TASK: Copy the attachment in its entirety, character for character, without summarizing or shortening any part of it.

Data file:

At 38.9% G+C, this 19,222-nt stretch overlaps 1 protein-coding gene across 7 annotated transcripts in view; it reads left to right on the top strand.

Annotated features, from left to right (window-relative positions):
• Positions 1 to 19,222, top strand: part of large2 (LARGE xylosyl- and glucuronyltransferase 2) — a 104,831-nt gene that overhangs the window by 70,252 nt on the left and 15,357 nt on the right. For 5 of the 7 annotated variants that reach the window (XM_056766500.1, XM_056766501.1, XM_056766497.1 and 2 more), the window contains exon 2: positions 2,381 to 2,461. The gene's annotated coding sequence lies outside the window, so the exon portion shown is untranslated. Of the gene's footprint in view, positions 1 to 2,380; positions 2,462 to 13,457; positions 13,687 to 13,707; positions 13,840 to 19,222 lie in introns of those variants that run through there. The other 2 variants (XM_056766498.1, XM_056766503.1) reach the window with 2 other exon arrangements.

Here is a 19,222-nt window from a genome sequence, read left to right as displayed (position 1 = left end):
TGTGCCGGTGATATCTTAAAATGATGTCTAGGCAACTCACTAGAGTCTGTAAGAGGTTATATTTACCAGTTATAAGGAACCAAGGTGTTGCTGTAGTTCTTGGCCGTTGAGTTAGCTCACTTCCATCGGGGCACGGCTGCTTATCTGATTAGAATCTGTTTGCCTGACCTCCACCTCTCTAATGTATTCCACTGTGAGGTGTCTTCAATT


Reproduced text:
At 38.9% G+C, this 19,222-nt stretch overlaps 1 protein-coding gene across 7 annotated transcripts in view; it reads left to right on the top strand.

Annotated features, from left to right (window-relative positions):
• Positions 1 to 19,222, top strand: part of large2 (LARGE xylosyl- and glucuronyltransferase 2) — a 104,831-nt gene that overhangs the window by 70,252 nt on the left and 15,357 nt on the right. For 5 of the 7 annotated variants that reach the window (XM_056766500.1, XM_056766501.1, XM_056766497.1 and 2 more), the window contains exon 2: positions 2,381 to 2,461. The gene's annotated coding sequence lies outside the window, so the exon portion shown is untranslated. Of the gene's footprint in view, positions 1 to 2,380; positions 2,462 to 13,457; positions 13,687 to 13,707; positions 13,840 to 19,222 lie in introns of those variants that run through there. The other 2 variants (XM_056766498.1, XM_056766503.1) reach the window with 2 other exon arrangements.

Here is a 19,222-nt window from a genome sequence, read left to right as displayed (position 1 = left end):
TGTGCCGGTGATATCTTAAAATGATGTCTAGGCAACTCACTAGAGTCTGTAAGAGGTTATATTTACCAGTTATAAGGAACCAAGGTGTTGCTGTAGTTCTTGGCCGTTGAGTTAGCTCACTTCCATCGGGGCACGGCTGCTTATCTGATTAGAATCTGTTTGCCTGACCTCCACCTCTCTAATGTATTCCACTGTGAGGTGTCTTCAATT